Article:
Migraine-associated vertigo (MV) remains a developing entity because accepted diagnostic criteria are
unavailable. Patients present with debilitating dizziness without experiencing headache, and are often misdiagnosed as
anxious. The condition is manageable in primary care without the need for neurological referral. The aim of this study was
to investigate the prevalence of MV and migraine-associated dizziness (MD) as presenting complaints.
Methods: Patients presented with dizziness probably or definitely associated with migraine history based on the criteria of
the International Headache Society. Patients with other vestibulopathies and medical conditions were excluded. Patients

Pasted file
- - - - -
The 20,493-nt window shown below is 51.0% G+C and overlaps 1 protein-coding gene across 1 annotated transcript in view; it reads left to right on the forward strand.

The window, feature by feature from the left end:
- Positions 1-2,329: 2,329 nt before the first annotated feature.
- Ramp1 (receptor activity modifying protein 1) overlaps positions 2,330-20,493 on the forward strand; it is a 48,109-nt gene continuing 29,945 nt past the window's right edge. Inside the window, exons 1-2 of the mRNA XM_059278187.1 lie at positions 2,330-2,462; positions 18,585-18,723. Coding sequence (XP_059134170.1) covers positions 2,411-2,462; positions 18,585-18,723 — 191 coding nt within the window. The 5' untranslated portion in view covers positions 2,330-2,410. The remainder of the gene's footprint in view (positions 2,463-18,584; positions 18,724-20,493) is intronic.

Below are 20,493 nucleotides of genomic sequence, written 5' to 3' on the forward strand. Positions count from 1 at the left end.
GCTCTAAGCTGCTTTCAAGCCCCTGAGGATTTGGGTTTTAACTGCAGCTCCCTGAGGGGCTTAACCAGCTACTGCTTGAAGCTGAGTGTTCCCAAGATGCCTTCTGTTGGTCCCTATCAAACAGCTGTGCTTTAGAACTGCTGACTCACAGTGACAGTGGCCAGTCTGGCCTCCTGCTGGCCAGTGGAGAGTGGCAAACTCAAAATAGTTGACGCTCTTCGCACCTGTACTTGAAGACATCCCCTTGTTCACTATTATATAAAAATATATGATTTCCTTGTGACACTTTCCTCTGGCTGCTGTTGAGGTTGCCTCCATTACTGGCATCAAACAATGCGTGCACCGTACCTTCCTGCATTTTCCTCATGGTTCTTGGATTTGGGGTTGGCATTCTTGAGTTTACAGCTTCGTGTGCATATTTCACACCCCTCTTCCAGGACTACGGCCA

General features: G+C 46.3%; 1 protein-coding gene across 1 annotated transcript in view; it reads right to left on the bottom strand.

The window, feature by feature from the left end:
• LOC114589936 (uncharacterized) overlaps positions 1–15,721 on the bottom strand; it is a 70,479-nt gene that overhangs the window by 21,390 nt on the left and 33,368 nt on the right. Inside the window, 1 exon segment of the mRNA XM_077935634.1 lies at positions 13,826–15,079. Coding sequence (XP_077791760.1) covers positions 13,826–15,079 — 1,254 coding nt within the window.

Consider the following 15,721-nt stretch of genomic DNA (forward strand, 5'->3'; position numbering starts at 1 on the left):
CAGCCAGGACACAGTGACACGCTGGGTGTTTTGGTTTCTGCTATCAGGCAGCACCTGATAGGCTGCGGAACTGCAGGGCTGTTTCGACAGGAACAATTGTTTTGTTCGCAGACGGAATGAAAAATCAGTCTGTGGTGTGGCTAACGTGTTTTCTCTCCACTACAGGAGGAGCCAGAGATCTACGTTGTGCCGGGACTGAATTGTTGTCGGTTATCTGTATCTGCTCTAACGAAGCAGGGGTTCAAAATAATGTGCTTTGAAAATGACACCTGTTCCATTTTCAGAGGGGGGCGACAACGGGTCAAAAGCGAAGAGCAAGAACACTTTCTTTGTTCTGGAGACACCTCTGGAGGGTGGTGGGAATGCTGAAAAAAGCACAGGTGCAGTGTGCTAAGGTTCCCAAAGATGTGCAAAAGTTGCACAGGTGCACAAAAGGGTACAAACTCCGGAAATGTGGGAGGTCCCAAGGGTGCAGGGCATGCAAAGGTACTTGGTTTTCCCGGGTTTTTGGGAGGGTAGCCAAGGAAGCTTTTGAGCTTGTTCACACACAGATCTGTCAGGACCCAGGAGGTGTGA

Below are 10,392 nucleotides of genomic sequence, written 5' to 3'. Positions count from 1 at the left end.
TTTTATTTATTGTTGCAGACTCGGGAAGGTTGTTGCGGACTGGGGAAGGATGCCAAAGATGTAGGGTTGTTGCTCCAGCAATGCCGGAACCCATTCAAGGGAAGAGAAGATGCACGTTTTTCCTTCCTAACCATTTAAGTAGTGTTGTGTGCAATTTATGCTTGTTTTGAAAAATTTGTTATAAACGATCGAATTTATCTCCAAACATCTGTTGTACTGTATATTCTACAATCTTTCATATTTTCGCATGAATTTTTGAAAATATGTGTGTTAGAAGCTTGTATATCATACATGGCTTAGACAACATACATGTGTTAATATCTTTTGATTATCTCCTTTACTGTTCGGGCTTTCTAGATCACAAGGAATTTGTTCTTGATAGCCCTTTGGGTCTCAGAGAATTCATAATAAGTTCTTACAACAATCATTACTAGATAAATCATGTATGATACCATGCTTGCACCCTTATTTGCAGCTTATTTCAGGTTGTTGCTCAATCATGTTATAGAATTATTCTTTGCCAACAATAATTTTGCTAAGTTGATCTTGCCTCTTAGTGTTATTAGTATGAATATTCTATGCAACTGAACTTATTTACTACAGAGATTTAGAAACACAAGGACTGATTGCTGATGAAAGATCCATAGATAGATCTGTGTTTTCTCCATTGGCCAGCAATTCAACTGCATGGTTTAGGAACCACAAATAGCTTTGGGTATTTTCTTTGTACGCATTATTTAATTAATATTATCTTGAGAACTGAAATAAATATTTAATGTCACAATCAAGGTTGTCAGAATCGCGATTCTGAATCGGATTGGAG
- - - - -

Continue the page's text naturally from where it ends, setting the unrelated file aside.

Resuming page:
were evaluated over a period of nine months. Seven hundred and seventeen patients were examined. The numbers of
patients were recorded as a percentage of the population visiting a general practitioner. Response to migraine prophylactic
medications was regarded as supporting evidence of the diagnosis. Response was regarded as a complete resolution of
Results: Of the 717 patients seen, 12 were identified as having probable or definite MV. Five patients were treated with
migraine prophylactic medications, namely amitriptyline 25 mg nocte and/or sodium valproate CR 300 mg bd, and all
showed a response to the treatment.
Conclusions: We conclude that the prevalence of MV as presenting complaint may be as high as 1.67%. This figure does
however not reflect the total patient population that suffers from the condition – this figure may be much higher. Of those
patients treated for MV the response was 100%, further supporting the diagnosis. MV is a relevant complaint that is often
misdiagnosed as psychogenic in origin.